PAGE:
Extremist party would likely go to opposition after election

Under deal, Kahanist party could receive spot on key panel that appoints judges

Terms of merger provide for Jewish Home pushing to get Otzma Yehudit representative on body that shapes makeup of Supreme Court, long lambasted by the right as too liberal

Otzma Yehudit leaders (from L-R) Michael Ben Ari, Itamar Ben Gvir, Baruch Marzel and Benzi Gopstein in a crowdfunding campaign video on November 5, 2018. (Screen capture/Otzma Yehudit)
Otzma Yehudit leaders (from L-R) Michael Ben Ari, Itamar Ben Gvir, Baruch Marzel and Benzi Gopstein in a crowdfunding campaign video on November 5, 2018. (Screen capture/Otzma Yehudit)

An agreement signed to merge the right-wing Jewish Home party with the extremist Otzma Yehudit (Jewish Power) includes an article that would see Jewish Home work to get a representative of Otzma Yehudit onto the key parliamentary committee that chooses Israel’s judges.

The terms of the agreement were revealed Tuesday after a lawyer petitioned the election commission to publicize the party agreements.

The merger deal was facilitated by Prime Minister Benjamin Netanyahu in a bid to strengthen a future Likud-led coalition following the April 9 election, and has since been widely condemned, including by other Israeli lawmakers — though not from Likud — and mainstream US Jewish organizations.

Nevertheless, the agreement envisions that after the election the united list — known as The United Right — would likely split up, with the Jewish Home sitting in a governing coalition and Otzma Yehudit going to the opposition, a tacit acknowledgement that the party, whose leaders are disciples of the late ultranationalist rabbi Meir Kahane, may be too extreme to be included in the government.

The Jewish Home party votes on a pre-election alliance with Otzma Yehudit in Petah Tikva, Feb 20, 2019. ( Yehuda Haim/Flash90

“If Jewish Home-National Union are in the coalition and Otzma Yehudit will be in the opposition, it is agreed that Jewish Home-National Union will work to elect a representative of Otzma Yehudit as the representative of the opposition on the Judicial Appointments Committee,” the agreement said.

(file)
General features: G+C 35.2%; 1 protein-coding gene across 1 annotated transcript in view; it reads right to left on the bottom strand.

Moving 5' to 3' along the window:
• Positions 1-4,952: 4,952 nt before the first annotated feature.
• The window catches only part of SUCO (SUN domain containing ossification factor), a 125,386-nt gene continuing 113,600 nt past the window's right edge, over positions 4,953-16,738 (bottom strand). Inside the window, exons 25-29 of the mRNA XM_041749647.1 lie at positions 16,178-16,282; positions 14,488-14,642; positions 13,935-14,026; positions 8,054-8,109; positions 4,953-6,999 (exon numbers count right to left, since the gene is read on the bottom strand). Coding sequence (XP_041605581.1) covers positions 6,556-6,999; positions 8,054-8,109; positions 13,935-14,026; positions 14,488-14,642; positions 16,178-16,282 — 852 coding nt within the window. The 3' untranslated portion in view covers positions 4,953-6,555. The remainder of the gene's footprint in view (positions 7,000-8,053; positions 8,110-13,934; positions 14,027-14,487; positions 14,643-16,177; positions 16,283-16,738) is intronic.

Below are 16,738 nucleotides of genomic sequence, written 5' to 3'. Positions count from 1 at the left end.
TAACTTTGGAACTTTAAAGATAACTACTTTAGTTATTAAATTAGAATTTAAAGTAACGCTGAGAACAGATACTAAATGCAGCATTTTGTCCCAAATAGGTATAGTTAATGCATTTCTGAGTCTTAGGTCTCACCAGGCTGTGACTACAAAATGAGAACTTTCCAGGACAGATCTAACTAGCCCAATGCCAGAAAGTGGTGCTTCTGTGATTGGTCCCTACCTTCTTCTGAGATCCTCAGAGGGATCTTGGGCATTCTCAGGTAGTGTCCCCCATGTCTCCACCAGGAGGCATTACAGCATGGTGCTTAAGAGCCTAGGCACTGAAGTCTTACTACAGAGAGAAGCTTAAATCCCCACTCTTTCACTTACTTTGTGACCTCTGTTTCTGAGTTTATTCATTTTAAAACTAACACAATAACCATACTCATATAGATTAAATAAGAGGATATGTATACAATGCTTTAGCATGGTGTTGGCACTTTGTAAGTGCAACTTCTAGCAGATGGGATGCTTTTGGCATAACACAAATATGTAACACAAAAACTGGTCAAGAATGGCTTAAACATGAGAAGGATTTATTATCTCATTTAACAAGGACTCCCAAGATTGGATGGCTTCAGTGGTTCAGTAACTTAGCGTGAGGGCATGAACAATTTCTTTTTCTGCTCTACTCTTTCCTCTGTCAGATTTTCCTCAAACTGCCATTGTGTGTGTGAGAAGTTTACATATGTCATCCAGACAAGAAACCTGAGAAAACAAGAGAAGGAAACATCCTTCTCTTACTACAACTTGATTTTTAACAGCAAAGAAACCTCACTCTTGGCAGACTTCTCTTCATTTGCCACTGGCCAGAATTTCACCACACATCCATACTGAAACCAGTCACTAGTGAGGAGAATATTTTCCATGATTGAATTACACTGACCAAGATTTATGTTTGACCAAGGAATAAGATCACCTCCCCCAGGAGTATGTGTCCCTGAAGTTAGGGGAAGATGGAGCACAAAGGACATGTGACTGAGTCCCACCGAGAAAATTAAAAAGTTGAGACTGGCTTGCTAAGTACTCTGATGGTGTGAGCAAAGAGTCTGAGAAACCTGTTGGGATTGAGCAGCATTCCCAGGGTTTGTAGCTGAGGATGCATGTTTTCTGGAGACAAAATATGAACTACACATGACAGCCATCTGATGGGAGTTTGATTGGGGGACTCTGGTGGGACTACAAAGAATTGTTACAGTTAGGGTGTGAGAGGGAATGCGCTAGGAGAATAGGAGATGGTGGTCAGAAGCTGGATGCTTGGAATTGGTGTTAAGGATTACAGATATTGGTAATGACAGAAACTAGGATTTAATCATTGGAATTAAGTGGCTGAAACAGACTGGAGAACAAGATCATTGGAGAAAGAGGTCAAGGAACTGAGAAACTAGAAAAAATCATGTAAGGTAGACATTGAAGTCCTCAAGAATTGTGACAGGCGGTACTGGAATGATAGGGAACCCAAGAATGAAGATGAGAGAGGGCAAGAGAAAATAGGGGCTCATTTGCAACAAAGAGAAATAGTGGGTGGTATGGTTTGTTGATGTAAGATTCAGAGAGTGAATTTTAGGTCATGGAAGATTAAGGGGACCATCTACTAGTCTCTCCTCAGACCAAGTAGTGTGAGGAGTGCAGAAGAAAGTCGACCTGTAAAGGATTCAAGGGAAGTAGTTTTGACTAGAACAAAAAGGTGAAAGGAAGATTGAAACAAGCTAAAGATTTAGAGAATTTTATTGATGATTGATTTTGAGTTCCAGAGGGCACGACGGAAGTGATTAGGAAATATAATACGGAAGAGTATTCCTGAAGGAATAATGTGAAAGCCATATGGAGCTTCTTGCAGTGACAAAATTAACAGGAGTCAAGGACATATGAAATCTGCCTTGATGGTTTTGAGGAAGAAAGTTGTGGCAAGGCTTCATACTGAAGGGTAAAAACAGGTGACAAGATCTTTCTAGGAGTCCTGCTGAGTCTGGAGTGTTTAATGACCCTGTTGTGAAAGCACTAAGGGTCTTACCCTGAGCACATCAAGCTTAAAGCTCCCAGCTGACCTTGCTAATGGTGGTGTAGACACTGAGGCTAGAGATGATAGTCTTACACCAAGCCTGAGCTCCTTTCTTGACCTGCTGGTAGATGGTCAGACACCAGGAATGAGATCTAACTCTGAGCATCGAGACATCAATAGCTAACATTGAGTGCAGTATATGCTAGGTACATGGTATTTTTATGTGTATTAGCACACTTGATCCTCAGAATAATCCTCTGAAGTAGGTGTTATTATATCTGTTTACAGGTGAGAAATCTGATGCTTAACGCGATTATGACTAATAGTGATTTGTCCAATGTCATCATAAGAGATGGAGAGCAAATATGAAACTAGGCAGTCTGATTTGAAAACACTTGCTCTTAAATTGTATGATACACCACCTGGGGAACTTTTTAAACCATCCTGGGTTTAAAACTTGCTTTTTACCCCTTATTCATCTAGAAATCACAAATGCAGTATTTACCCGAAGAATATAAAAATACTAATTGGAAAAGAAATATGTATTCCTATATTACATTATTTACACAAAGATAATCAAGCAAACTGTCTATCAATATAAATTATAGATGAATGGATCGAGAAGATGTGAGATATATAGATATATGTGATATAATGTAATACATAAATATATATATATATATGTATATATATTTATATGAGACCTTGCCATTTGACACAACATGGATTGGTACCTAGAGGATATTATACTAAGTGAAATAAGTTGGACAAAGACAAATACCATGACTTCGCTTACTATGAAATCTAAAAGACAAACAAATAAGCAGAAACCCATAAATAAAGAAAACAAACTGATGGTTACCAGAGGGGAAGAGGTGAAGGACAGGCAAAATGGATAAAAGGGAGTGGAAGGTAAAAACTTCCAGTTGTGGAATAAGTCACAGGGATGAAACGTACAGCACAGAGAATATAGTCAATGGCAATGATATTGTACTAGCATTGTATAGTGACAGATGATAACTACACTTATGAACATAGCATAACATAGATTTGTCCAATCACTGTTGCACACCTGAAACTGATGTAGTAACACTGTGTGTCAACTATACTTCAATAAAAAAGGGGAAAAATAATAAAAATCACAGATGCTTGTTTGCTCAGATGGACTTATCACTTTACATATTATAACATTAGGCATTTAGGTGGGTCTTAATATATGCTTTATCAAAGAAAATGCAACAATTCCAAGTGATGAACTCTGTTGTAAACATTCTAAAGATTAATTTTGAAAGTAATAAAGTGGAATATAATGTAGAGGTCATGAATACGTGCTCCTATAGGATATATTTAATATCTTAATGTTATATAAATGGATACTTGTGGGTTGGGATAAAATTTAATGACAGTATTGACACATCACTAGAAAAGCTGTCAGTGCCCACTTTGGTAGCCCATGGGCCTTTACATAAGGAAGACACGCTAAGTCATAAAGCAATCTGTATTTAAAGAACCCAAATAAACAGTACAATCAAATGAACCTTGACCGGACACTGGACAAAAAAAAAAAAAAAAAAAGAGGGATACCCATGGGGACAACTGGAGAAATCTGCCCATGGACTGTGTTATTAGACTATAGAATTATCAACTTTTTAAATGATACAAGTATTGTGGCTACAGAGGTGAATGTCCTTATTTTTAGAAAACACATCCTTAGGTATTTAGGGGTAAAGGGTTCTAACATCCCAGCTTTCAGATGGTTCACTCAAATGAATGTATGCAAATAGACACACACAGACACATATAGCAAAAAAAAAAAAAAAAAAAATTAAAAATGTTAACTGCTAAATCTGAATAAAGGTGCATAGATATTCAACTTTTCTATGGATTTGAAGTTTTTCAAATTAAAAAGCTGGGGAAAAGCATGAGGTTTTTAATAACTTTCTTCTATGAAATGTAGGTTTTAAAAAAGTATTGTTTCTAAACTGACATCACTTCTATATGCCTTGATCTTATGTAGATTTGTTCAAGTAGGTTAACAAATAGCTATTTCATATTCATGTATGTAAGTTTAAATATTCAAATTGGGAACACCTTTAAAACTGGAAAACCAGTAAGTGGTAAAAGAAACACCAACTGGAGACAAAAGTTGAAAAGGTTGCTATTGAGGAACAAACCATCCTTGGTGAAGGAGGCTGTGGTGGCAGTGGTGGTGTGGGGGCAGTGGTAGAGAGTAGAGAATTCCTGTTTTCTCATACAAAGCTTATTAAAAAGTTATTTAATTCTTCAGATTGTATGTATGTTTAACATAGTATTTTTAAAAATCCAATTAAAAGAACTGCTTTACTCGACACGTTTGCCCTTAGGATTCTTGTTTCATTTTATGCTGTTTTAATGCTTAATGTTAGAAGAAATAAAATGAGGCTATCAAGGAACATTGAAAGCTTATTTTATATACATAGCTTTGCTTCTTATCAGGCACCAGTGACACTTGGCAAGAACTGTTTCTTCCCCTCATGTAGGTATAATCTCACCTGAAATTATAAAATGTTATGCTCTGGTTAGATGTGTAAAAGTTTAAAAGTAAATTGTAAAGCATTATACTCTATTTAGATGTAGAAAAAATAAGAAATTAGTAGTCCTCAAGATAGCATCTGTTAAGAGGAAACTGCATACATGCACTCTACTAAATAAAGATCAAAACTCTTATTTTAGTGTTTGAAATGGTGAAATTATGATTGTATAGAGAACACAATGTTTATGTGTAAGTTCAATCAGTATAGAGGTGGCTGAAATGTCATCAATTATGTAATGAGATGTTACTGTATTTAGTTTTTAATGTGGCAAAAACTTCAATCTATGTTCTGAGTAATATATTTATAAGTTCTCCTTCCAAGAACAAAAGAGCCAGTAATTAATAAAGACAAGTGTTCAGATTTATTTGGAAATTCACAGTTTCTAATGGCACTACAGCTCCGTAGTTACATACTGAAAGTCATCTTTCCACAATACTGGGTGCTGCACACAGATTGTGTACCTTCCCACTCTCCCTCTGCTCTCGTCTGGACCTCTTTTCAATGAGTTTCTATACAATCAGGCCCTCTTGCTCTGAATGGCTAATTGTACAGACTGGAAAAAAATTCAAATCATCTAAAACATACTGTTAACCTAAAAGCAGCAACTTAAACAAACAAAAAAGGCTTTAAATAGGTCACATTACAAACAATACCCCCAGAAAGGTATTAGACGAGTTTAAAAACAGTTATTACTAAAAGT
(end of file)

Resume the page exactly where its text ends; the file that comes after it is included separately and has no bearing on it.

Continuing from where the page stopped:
Responding to a report revealing the details of the merger, Otzma Yehudit candidate Itamar Ben Gvir tweeted, “While it is true that we hope and want to be in the coalition (and not automatically in the opposition…), it’s amazing to see the reactions of the hysteric left. They are A-F-R-A-I-D.”

The key committee is made up of three Supreme Court Judges, the justice minister, another minister, a Knesset representative each from the coalition and the opposition, and two legal representatives.

The right has long railed at the Supreme Court, accusing the top legal body of interventionist judicial activism as pioneered by Aharon Barak, its president from 1995 to 2006, after the courts torpedoed a series of Knesset laws it deemed unconstitutional.

For the Israeli right, the Supreme Court represents the old left-leaning political elite, a bench of like-minded figures that it is determined to replace.

The left and opposition politicians fear that shifting the court’s ideological makeup will threaten Israeli democracy, upturn the system of checks and balances and leave open key issues that the fractious Knesset is unable to resolve, such as those pertaining to civil liberties, religious freedom and the rights of Palestinians.

Current Justice Minister Ayelet Shaked from the New Right party has frequently spoken out in favor of reining in the High Court or changing the makeup of the justices to incorporate more conservative views.

Justice Minister Ayelet Shaked (C) seen with Supreme Court president Miriam Naor (L) and Finance Minister Moshe Kahlon at a meeting of the Israeli Judicial Selection Committee at the Ministry of Justice in Jerusalem on February 22, 2017. (Yonatan Sindel/Flash 90)

And in 2017 she secured three conservative and non-activist judges out of four new appointments to the court, putting a large dent in what is seen as a liberal-dominated bench.

The extremist Otzma Yehudit is the spiritual successor to Kahane’s Kach party, which was barred from the Knesset under a Basic Law outlawing incitement to violence and later banned entirely in Israel.

It supports encouraging emigration of non-Jews from Israel and expelling Palestinians and Israeli Arabs who refuse to declare loyalty to Israel and accept diminished status in an expanded Jewish state whose sovereignty extends throughout the West Bank.

Despite the agreement, any move to have a member of the party oversee court appointments is likely to face widespread opposition.

The merger deal has sparked condemnation, including from politicians on Israel’s right.

On Tuesday, Education Minister Naftali Bennett, who founded the New Right with Shaked after the two broke away from Jewish Home, joined the growing chorus of denunciations, saying Otzma Yehudit’s members were not fit to sit in the Knesset and that there was a wide gulf between their views and his.

On Monday, former defense minister Avigdor Liberman, who resigned from the government in November in protest of what he claimed was the weak handling of the Gaza violence, also criticized Otzma Yehudit, saying he would not speak with any of its members if he saw them in the Knesset.

Also Monday, the leftist Meretz and Labor parties separately filed petitions with the Central Elections Committee calling for Otzma Yehudit to be barred from running in the elections.

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